“Why did the Chinese government's bank want to do business with Hunter Biden while his dad was Vice President,” Trump’s campaign asked on Twitter earlier this month. The issue was also raised in a campaign ad the day before, one in a stream of criticisms about the China deal raised by campaign spokespeople and Trump since last year.
The Trump campaign has steadily increased its focus on trying to portray Biden as weak on China amid rising voter disapproval of China, the source of the coronavirus pandemic. Trump surrogate Corey Lewandowski dubbed him “Beijing Biden” in an online campaign event Wednesday. And during a White House news briefing Saturday, Trump said China will “own” the U.S. if Biden wins.
But Trump’s recent criticisms of China have been muddied by his own mixed messaging as well as by his numerous financial ties to the country. Those connections extend far beyond the Avenue of the Americas loan: Chinese state-owned companies are constructing two luxury Trump developments in United Arab Emirates and Indonesia. The president and his daughter Ivanka Trump, a White House adviser, have been awarded trademarks by China’s government. And his son-in-law, Jared Kushner, has courted Chinese investors in at least one other real estate deal.
“We actually explored all these foreign enterprises and how once he became president he’d be seen differently by foreign leaders who would have leverage over this president because he had investments in their countries and/or financial dealings with business enterprises and financial institutions and investors in their countries,” said Rep. Gerry Connolly (D-Va.), a member of the House Oversight Committee. “He is highly conflicted with respect to China.”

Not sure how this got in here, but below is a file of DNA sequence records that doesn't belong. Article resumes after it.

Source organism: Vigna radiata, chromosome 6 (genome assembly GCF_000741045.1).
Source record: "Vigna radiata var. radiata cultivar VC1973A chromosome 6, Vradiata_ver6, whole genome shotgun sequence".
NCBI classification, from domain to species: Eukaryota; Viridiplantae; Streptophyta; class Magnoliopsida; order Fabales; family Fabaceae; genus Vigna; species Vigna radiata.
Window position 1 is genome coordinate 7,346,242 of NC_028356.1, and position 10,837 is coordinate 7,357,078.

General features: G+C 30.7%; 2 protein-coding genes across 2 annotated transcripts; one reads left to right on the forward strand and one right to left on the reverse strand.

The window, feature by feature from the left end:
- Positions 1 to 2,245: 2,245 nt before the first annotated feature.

Trump has denied he has any conflicts. But he rejected calls to fully separate from his namesake company, which comprises more than 500 businesses and includes properties in nearly two dozen countries, after he was sworn into office. He still owns his business, though he asked his adult sons to run it. His holdings were placed in a trust designed to hold assets for his benefit from which he can draw money at any time without public knowledge.
The building at 1290 Avenue of the Americas is a particular point of pride for Trump, who mentioned it when he announced his candidacy in 2015.
“I beat China all the time,” Trump said during a speech at the time from Trump Tower, adding, “I own a big chunk of the Bank of America building [in San Francisco] and 1290 Avenue of the Americas that I got from China in a war. Very valuable. I love China.”
Trump continues to own that share of both properties, which are touted under the real estate portfolio section of the Trump Organization's website. He is considered a passive investor who doesn’t control the financing or management of 1290 Avenue of the Americas.
The debt stems from a $950 million refinancing deal in 2012, to which the Bank of China chipped in $211 million. With the loan, Bank of China became the first in the nation to enter the U.S. securitization market, according to a 2013 Wall Street Journal article. Vornado's federal financial disclosures show it and the other owner of 1290 Avenue of the Americas — Trump — are still indebted from the 2012 deal.
“While Trump is talking about the former vice president’s son's financial dealings, in Trump’s case, it is the president himself who has a company he still owns and profits from that has financial relationships with the countries that he is supposed to be negotiating with on behalf of the American people,” said Robert Maguire, research director for Citizens for Responsibility and Ethics in Washington.
“There are definitely legitimate questions that are raised by Hunter Biden’s actions,” Maguire said. “They are not even in the same ballpark as the conflict of interest questions raised by President Trump’s continued relationship with his own company.”